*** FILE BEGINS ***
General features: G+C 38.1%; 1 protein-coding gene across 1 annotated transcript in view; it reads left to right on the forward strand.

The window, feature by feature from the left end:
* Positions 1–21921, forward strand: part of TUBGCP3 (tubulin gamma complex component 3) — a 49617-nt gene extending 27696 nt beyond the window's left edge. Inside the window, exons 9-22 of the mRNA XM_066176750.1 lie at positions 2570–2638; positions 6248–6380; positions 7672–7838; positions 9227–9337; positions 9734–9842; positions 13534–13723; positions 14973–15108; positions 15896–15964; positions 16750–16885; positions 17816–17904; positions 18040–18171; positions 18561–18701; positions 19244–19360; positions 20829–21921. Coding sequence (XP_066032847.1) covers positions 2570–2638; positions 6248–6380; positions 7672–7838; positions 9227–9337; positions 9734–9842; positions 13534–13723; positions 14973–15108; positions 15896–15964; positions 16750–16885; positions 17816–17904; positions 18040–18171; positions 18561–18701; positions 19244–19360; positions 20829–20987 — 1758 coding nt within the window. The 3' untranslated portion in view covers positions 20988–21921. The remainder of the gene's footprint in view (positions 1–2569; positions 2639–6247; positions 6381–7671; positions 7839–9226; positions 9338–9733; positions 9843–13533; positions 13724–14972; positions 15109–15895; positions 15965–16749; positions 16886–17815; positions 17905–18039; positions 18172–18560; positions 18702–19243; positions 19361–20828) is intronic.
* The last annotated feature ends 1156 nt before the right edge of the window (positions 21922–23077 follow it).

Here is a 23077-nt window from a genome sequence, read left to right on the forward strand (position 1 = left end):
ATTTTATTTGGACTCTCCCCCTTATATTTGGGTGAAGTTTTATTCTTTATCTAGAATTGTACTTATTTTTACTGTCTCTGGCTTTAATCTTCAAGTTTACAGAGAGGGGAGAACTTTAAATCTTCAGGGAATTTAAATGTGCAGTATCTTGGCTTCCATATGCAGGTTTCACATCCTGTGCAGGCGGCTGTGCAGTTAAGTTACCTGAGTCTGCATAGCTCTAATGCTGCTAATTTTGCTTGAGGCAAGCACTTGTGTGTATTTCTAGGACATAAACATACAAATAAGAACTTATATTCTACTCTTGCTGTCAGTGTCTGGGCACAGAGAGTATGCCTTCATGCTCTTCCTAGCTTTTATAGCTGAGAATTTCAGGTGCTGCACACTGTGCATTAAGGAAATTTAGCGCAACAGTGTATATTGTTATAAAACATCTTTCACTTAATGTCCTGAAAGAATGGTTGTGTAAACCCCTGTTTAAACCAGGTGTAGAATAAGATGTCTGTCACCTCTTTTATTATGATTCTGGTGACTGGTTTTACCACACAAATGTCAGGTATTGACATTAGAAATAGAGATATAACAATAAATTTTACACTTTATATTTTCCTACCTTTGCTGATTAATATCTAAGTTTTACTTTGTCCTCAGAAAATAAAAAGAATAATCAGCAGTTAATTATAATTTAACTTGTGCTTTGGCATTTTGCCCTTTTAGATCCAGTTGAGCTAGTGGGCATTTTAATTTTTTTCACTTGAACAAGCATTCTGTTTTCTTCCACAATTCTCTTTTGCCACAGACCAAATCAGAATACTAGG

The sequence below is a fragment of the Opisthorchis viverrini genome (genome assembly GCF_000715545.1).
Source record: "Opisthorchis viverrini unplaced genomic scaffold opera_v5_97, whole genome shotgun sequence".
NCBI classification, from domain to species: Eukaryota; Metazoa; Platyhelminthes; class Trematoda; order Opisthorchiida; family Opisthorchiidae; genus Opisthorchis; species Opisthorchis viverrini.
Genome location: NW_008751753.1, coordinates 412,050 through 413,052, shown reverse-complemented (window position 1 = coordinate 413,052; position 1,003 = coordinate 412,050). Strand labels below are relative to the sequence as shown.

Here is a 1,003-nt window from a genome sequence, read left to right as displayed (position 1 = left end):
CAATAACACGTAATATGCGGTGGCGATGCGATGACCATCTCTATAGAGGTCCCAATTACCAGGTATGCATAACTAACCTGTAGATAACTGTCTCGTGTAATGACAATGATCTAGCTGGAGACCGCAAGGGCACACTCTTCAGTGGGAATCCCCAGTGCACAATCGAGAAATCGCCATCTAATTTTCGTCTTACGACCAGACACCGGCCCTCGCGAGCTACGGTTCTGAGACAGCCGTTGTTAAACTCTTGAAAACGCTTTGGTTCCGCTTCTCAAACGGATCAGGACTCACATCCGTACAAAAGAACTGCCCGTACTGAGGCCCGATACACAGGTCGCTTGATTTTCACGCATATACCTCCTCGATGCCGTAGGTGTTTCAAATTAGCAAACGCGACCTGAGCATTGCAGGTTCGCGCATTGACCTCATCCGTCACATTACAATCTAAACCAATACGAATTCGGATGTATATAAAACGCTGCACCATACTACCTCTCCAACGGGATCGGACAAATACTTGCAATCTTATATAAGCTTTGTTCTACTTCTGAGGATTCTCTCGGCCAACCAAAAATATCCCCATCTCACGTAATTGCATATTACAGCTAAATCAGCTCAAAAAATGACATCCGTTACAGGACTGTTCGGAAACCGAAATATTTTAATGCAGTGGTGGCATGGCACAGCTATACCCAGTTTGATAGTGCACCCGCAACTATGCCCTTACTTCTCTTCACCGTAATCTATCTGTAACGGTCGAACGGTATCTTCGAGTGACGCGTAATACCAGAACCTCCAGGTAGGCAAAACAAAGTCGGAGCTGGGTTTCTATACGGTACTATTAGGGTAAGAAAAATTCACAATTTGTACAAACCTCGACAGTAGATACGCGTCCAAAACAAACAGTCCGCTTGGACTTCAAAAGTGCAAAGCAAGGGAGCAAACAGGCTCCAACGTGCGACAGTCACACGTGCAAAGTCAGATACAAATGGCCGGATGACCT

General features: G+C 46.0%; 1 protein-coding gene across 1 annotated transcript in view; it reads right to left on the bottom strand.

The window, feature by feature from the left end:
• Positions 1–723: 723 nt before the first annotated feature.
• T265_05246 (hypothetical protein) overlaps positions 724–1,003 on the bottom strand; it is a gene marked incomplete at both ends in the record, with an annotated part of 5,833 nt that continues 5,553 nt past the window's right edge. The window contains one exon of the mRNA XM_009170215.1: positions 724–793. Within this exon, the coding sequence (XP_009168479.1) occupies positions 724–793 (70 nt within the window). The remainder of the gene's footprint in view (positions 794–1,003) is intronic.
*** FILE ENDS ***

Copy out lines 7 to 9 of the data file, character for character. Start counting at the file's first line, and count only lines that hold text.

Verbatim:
The sequence below is a fragment of the Opisthorchis viverrini genome (genome assembly GCF_000715545.1).
Source record: "Opisthorchis viverrini unplaced genomic scaffold opera_v5_97, whole genome shotgun sequence".
NCBI classification, from domain to species: Eukaryota; Metazoa; Platyhelminthes; class Trematoda; order Opisthorchiida; family Opisthorchiidae; genus Opisthorchis; species Opisthorchis viverrini.